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A Banana style idle game called Hamster is blowing up on Steam

Hamster follows in the eternally clicking footsteps of the recent Cats and Banana as the latest idle game to rocket up the Steam charts.

A Banana style idle game called Hamster is blowing up on Steam: A lo-res image of a hamster, from Hamster.

Create a platform of any kind on the modern internet and it won’t be long until enterprising users figure out strange new ways to exploit it. Steam, despite being around for quite a while now, is no exception, with extremely simple idle or clicker games popping up on the storefront and climbing the charts based on the absurdity of their premises. In the past, we’ve seen games like Banana and Cats trend, their take on a genre once dominated by Cookie Clicker, Idle Champions of the Forgotten Realms, and AFK Journey boiled down to their foundations — and made a bit more nefarious by offering chances to collect item drops that can be sold for real money. The latest of these is called Hamster and, as its title suggests, it involves clicking (and clicking and clicking) on an image of a hamster.

Hamster doesn’t have much to it. It’s a free clicker game where players, well, click on a low resolution image of a hamster. Sometimes, clicking on the hamster makes it shiver. Sometimes, the hamster will shiver more noticeably or less. The Steam page promises that “you can collect heaps of different kinds of hamsters for your Steam Inventory by just playing the game,” adding that these drops occur “every 90 minutes.”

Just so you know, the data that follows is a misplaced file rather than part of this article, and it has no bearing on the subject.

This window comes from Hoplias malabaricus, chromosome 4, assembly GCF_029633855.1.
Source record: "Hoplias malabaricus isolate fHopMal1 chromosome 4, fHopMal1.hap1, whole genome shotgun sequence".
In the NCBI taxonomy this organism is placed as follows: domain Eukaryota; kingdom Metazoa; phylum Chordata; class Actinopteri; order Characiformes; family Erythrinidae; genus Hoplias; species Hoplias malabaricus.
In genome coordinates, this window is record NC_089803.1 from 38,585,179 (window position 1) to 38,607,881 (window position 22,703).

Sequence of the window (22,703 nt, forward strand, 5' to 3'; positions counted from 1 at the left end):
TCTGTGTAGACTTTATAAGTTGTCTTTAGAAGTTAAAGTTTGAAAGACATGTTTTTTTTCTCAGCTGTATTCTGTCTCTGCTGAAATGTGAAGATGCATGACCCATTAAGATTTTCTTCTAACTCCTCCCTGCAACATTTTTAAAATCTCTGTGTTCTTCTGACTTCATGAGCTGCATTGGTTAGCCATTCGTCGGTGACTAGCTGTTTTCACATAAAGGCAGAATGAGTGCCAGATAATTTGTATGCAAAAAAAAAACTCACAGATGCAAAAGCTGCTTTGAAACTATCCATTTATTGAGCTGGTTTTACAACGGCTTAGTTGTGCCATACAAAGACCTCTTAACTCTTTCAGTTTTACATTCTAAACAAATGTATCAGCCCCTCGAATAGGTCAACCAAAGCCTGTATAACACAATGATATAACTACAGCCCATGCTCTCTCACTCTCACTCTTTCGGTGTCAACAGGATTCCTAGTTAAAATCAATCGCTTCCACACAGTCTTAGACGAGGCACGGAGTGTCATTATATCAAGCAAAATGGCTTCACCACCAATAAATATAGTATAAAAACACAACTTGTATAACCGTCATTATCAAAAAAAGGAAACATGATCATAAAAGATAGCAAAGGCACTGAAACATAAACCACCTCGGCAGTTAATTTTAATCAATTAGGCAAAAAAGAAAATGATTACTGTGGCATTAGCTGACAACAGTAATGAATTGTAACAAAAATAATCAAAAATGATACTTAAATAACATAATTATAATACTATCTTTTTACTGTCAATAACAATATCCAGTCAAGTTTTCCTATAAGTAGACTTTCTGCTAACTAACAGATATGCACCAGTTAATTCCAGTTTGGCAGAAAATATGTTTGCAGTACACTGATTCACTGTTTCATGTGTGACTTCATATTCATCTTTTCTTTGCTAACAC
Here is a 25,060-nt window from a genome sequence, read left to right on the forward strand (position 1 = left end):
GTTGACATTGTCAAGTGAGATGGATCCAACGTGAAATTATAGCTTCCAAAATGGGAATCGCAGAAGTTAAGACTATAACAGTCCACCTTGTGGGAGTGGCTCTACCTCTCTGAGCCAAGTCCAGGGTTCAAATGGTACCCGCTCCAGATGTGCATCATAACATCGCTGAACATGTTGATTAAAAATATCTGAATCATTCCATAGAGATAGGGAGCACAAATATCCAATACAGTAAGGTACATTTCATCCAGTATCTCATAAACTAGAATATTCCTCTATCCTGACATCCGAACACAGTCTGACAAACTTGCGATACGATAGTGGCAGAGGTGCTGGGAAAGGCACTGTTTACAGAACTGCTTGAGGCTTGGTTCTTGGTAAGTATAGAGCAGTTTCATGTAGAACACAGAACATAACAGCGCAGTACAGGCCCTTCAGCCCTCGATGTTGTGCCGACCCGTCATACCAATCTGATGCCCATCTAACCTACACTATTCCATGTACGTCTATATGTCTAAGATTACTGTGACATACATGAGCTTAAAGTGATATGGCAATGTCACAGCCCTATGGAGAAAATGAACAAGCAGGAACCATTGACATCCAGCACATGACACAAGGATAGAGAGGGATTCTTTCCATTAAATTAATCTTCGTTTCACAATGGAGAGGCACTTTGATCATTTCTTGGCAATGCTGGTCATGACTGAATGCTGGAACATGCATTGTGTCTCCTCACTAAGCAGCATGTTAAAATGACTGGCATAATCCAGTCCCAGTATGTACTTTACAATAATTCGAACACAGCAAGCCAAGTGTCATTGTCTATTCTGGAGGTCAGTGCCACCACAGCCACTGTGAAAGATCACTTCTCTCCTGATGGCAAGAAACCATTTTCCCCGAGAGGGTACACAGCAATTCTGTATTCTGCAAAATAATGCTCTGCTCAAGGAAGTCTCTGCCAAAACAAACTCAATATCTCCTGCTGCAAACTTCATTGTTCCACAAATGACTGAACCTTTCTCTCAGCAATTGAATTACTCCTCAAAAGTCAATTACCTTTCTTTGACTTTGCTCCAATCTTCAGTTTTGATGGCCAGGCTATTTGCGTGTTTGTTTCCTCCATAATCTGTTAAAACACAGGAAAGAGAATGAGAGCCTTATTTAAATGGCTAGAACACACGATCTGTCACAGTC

While these items can be used as skins, they’re also available as MTX purchases, which are basically just versions of the hamster image with stuff like devil horns or bigger eyes slapped onto the original picture. This pseudo-NFT style design has attracted a lot of players. While only 70 players are clicking away right now, Hamster hit its 24 hour and all time peak earlier today, drawing in 16,988 players.

A Banana style idle game called Hamster is blowing up on Steam: A screenshot of Hamster's current Steam player count.

As always with these kinds of games, there’s a strong possibility that bots, run by players hoping to earn item drops that can be sold for actual money, have inflated player counts and shone a spotlight on a slapdash game that isn’t really worth playing on its own merits.

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